Additionally, some healthcare is shifting away from hospitals and other medical environments to patients’ homes. Connected smart products collect medical data and make it available for patients, and doctors, in real time, to make the right decisions. This not only makes the development of products more complex, with smart censors and high connectivity, but also demands a complete rethinking of how healthcare services are delivered. These products become product-service systems that require a service design expertise to make them successful on the market.

TERUMO BCT – Laboratory tube sealing
TERUMO BCT – Laboratory tube sealing
Production

Finally, when you have your minimal viable product, proof of concept, and final prototype, you must be able to produce it in a consistent error-free way.

Thinking about this is not something you start with after the design is finished. Design for manufacturing should already be part of the design process from the very beginning. Production and product cost need to be taken into account at the very start of development.

Finding the right partner to produce your product is also essential, and if you start early enough, a good partner will help you in the last stage to go to production.

UNEEG Medical– For long-term monitoring EEG
UNEEG Medical– For long-term monitoring EEG
Go to market

Established healthcare companies have the necessary expertise to market their products in-house. For startups this can be a challenge. Even the best designed product can fail if it is not brought to market the right way. At the start of the development, product marketing and branding must already be part of the thinking process. This is the only way to make sure they will reinforce each other and avoid unpleasant surprises at launch.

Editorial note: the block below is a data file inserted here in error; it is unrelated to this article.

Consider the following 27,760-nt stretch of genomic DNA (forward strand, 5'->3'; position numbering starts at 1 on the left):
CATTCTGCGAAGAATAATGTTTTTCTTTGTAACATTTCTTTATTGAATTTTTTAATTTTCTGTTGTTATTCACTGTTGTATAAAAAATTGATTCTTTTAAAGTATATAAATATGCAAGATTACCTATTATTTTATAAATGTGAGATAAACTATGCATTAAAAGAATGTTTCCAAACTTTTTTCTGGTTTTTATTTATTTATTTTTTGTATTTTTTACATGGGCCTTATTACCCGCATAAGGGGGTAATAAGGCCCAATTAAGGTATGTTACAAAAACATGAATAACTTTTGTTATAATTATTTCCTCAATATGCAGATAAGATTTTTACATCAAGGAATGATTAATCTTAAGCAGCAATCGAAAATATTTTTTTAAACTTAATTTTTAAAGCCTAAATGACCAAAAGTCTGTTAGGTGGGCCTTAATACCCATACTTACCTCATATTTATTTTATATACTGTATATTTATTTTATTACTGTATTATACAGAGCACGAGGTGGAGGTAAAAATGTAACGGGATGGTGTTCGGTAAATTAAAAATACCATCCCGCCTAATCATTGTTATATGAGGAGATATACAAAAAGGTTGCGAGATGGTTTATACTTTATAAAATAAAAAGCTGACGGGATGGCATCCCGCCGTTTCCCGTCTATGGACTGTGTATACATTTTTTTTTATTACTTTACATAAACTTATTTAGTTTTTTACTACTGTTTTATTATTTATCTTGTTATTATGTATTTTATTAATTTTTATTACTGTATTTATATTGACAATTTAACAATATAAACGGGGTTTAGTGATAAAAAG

How does Achilles face medical design?

At Achilles, we advance healthcare through people-centered design. We prototype early and often, to ensure we keep the people we design for at the heart of the process. By putting ideas in the hands of users from low-fidelity paper interfaces to 3D-printed prototypes and high-level immersion VR, we systematically identify improvements and preventively exclude risks without compromising our intuition.

We believe better health is achieved by engaging people at every stage of their health journey. Our cross functional team — consisting of biomedical engineers, designers, usability experts, and a doctor — work across disciplines to integrate people’s needs with responsible technology and sustainable business models. We strive to establish innovative healthcare service solutions that drive business value by advancing the standard of healthcare.


Visit Achilles Design at MEDICA Düsseldorf from 16-19/11/2020.

Written by

Jurgen Oskamp
Jurgen Oskamp